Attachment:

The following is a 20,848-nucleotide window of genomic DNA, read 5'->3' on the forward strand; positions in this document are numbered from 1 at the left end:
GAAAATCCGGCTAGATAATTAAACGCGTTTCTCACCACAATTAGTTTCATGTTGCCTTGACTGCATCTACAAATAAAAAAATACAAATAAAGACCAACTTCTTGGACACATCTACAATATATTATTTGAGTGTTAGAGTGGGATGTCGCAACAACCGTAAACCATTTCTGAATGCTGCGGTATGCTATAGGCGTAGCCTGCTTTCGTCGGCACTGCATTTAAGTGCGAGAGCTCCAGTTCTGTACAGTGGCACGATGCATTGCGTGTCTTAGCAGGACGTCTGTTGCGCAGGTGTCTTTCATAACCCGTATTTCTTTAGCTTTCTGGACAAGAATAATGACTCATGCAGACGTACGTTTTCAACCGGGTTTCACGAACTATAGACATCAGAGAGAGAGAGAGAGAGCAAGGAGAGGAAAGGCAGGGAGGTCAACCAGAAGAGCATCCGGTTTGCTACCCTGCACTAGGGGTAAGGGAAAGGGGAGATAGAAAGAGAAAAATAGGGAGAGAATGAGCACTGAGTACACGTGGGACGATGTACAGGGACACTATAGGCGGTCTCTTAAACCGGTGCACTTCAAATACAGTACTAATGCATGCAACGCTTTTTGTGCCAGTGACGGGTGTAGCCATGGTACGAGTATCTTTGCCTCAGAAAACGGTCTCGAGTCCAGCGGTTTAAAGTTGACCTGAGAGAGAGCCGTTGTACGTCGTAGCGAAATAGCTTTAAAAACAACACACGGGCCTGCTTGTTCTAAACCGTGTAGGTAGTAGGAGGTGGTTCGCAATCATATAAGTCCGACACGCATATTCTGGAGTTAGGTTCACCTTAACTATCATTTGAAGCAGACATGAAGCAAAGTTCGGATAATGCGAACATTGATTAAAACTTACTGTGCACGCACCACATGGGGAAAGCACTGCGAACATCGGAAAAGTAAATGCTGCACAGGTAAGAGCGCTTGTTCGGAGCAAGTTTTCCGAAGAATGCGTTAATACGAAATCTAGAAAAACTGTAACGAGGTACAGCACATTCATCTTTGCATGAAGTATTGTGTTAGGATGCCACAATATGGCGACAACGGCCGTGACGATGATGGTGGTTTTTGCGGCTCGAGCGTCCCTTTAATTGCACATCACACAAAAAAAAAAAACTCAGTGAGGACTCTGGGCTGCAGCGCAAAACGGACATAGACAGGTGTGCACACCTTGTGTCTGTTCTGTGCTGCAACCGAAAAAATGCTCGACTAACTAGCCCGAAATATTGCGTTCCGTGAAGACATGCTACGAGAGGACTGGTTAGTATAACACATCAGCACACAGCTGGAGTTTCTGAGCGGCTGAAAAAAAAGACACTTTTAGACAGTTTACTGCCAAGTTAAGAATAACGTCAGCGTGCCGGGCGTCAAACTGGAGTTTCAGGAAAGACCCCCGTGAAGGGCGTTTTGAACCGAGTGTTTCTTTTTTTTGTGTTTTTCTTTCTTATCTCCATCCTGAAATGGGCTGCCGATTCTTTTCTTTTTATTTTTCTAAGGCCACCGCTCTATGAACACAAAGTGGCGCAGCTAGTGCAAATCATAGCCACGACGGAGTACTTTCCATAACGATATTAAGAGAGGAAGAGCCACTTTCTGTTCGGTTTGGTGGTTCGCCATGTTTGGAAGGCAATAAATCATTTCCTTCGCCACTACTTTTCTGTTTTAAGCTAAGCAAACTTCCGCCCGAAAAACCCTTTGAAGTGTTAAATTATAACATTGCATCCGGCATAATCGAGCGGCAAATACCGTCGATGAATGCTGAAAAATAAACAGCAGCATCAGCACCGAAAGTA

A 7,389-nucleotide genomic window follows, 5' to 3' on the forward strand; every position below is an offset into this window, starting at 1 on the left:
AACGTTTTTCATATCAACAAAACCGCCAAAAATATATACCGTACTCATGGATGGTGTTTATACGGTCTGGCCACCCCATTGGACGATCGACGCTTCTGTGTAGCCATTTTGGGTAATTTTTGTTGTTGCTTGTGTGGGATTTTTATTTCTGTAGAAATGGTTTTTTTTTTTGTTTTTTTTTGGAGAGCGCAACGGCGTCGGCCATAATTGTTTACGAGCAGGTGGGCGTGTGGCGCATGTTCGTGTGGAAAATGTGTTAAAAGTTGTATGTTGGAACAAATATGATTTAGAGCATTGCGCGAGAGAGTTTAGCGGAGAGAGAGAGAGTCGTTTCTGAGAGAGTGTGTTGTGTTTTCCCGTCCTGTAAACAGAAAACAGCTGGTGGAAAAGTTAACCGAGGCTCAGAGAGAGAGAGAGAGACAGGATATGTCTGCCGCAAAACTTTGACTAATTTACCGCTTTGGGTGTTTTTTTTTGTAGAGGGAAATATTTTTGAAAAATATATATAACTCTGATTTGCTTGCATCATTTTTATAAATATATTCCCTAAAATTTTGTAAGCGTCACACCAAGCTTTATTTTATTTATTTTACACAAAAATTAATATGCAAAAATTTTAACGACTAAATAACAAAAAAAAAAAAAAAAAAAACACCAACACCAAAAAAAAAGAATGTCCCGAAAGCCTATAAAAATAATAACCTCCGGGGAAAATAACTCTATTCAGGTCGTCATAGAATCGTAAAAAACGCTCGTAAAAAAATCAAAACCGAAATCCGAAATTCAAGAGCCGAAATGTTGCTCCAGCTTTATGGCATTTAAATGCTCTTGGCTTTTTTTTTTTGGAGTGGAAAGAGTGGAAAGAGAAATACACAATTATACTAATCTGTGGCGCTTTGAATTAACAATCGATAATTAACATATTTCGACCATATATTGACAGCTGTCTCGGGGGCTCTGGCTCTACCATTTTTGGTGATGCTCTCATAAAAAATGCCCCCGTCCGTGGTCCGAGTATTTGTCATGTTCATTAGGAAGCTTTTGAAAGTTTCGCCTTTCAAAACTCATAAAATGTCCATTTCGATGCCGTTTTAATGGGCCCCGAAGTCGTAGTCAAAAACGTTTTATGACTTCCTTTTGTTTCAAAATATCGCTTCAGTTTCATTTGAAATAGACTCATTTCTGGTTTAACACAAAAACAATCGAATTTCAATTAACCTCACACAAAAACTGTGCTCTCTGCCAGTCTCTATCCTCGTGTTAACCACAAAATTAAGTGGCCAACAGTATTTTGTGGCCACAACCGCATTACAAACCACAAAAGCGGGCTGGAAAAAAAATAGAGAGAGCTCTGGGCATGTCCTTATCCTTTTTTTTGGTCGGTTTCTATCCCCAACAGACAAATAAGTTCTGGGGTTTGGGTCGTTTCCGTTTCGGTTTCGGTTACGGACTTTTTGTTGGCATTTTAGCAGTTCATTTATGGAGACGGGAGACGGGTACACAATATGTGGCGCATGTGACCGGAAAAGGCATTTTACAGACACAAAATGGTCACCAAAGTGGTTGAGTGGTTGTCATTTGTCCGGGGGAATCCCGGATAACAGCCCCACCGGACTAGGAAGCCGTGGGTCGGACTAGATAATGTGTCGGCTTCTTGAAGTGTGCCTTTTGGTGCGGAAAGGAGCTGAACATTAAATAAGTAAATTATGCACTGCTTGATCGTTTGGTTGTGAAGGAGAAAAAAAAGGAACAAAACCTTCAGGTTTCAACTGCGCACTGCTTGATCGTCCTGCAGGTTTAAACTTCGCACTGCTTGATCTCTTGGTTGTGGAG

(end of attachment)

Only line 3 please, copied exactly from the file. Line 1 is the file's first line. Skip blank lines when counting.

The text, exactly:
A 7,389-nucleotide genomic window follows, 5' to 3' on the forward strand; every position below is an offset into this window, starting at 1 on the left: